It is a toasty fall afternoon in Sanford, Florida; the year is 2000.  A 10-year-old girl, newly diagnosed with an incurable autoimmune disorder, is dancing in her driveway. You’d think learning that she now has type 1 Diabetes (formerly known as juvenile diabetes) and that her future will incorporate blood glucose monitors and daily injections of insulin would have been a good reason to stop dancing. But not for little Elizabeth; she just kept dancing because that’s what she does. She started dancing at Millennium Middle School and today she continues 21 years later as the executive director of the annual Dancing for Diabetes Show and founder of Touched by Type 1. 

After her diagnosis, she was driven by a determination to lead with inspiration and not to let diabetes negatively impact her life. As the idea to form a nonprofit organization was taking shape in her 10-year-old brain, she knew that dancing was at the heart of it. As she began devouring every piece of information she could find about type 1 diabetes, it was soon clear to her that bringing attention to the stories of over 1.5 million Americans who are living with type 1 diabetes was really something to dance about!  She tells the story of filling out the original paperwork to launch the 501c3 nonprofit organization we know of today as Touched by Type 1 – whose mission is to elevate awareness of type 1 Diabetes, raise funds to find a cure and inspire those with diabetes to thrive.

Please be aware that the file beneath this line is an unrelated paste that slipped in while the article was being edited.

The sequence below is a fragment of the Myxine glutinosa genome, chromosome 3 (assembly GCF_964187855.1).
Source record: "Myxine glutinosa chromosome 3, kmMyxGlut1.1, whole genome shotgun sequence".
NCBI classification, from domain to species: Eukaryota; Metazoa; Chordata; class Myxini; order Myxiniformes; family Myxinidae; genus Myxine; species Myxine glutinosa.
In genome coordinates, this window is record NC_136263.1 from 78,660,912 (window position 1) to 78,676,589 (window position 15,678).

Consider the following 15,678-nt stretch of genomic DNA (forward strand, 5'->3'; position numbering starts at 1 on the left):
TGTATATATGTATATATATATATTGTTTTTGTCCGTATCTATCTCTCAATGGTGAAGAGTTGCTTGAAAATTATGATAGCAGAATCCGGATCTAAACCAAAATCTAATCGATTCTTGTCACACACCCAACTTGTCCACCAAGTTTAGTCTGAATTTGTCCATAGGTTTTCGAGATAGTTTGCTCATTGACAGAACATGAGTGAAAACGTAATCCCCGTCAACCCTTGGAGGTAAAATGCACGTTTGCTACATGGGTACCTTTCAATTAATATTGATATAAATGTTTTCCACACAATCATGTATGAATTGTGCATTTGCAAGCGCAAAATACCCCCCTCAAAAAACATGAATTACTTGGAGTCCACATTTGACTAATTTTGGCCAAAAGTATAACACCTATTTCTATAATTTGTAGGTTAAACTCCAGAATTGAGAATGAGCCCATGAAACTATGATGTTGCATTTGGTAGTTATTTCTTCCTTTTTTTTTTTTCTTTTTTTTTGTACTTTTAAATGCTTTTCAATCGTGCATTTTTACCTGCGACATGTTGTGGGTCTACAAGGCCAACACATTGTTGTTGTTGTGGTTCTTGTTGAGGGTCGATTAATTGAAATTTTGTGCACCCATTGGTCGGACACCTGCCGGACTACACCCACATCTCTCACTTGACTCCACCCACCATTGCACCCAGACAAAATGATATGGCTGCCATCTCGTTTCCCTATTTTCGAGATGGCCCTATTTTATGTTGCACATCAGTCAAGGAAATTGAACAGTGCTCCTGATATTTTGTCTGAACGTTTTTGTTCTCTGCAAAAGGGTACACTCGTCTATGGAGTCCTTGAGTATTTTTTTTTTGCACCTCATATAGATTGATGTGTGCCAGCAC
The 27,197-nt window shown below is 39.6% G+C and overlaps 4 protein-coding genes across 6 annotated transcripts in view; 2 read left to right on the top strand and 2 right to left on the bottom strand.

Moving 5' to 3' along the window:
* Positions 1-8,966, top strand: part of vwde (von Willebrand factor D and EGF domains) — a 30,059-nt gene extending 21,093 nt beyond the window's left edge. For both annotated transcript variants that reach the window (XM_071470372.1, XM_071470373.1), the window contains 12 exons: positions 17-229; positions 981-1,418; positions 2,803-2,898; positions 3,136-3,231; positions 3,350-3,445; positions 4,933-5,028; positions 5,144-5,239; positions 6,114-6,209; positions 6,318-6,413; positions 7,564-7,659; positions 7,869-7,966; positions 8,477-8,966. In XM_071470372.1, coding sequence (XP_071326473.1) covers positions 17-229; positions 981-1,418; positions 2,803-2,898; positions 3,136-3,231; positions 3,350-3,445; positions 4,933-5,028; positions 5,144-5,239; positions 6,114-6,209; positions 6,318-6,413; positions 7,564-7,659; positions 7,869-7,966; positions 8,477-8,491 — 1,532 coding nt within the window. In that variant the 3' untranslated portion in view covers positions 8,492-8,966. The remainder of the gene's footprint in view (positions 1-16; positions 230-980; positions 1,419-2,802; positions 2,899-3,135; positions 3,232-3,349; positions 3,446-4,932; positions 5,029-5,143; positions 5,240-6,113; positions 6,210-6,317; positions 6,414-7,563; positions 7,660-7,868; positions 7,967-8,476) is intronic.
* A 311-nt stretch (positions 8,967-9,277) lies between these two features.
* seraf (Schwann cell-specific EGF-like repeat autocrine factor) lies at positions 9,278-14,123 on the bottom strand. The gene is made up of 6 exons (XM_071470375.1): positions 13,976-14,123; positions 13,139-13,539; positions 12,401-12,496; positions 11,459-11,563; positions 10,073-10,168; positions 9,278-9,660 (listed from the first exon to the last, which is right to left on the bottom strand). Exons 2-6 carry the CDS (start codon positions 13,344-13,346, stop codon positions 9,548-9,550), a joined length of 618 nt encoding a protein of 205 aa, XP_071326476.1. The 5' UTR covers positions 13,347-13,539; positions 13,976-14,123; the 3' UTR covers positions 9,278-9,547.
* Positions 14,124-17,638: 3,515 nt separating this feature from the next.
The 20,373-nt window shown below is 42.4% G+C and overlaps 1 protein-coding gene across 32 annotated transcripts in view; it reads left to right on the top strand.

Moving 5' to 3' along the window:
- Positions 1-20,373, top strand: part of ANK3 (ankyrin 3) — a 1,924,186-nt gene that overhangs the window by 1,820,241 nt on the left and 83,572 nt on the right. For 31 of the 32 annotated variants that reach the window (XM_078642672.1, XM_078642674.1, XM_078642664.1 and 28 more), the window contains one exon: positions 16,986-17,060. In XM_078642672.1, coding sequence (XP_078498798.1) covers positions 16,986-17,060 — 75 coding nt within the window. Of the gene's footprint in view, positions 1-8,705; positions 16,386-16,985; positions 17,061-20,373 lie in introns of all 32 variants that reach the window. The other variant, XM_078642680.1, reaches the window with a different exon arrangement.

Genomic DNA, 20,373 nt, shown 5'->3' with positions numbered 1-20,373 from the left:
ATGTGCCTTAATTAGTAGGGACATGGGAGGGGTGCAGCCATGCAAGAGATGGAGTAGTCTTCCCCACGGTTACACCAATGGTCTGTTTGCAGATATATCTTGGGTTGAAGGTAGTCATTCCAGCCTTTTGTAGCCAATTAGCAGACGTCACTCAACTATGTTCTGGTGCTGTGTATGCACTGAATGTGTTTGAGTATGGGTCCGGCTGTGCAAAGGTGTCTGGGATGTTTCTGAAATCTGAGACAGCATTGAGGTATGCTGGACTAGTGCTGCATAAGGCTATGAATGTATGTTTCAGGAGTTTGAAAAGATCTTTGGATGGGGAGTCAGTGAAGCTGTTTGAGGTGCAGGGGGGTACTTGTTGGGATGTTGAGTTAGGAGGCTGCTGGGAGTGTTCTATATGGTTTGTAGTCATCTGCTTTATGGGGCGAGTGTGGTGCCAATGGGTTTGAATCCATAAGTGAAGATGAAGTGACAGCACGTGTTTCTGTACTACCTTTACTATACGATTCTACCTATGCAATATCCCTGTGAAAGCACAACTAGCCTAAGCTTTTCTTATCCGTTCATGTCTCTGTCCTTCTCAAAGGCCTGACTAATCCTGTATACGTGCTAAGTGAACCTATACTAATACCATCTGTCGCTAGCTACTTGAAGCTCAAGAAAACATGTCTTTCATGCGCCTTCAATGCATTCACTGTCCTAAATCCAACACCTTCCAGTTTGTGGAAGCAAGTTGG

Most people don’t know that there are several kinds of diabetes. Generally, when people hear about diabetes, they are thinking about type 2, which is predominately found in older populations due to various factors such as diet, exercise, and family history. Conversely, type 1 diabetes is an autoimmune disease that usually shows up early in life. A big difference between type 1 and type 2 diabetes is that type 2 is mostly managed with medication and lifestyle choices. There is no cure for type 1 and administering insulin is a required part of daily life for those impacted. November is National Diabetes Awareness Month and November 14th is International Diabetes Awareness Day.

Fast Forward 21 years – Elizabeth has grown up, as children will do, and today the daily management of her disease has become a backdrop for her normal life. She doesn’t miss a beat and is still the energy behind the organization and the annual show.  She is a Chief Operating Officer by day and a philanthropist (and new mom) by night. 

The show must and does go on! The annual Dancing for Diabetes showcase has sold out Bob Carr for years and is now planning to sell out the Disney Theater at the Dr. Phillips Center for the Performing Arts on November 13th. The 21st Annual Dancing for Diabetes show features award-winning dancers raising funds to support those touched by type 1 diabetes. Help support those impacted by type 1 diabetes, learn more and purchase tickets at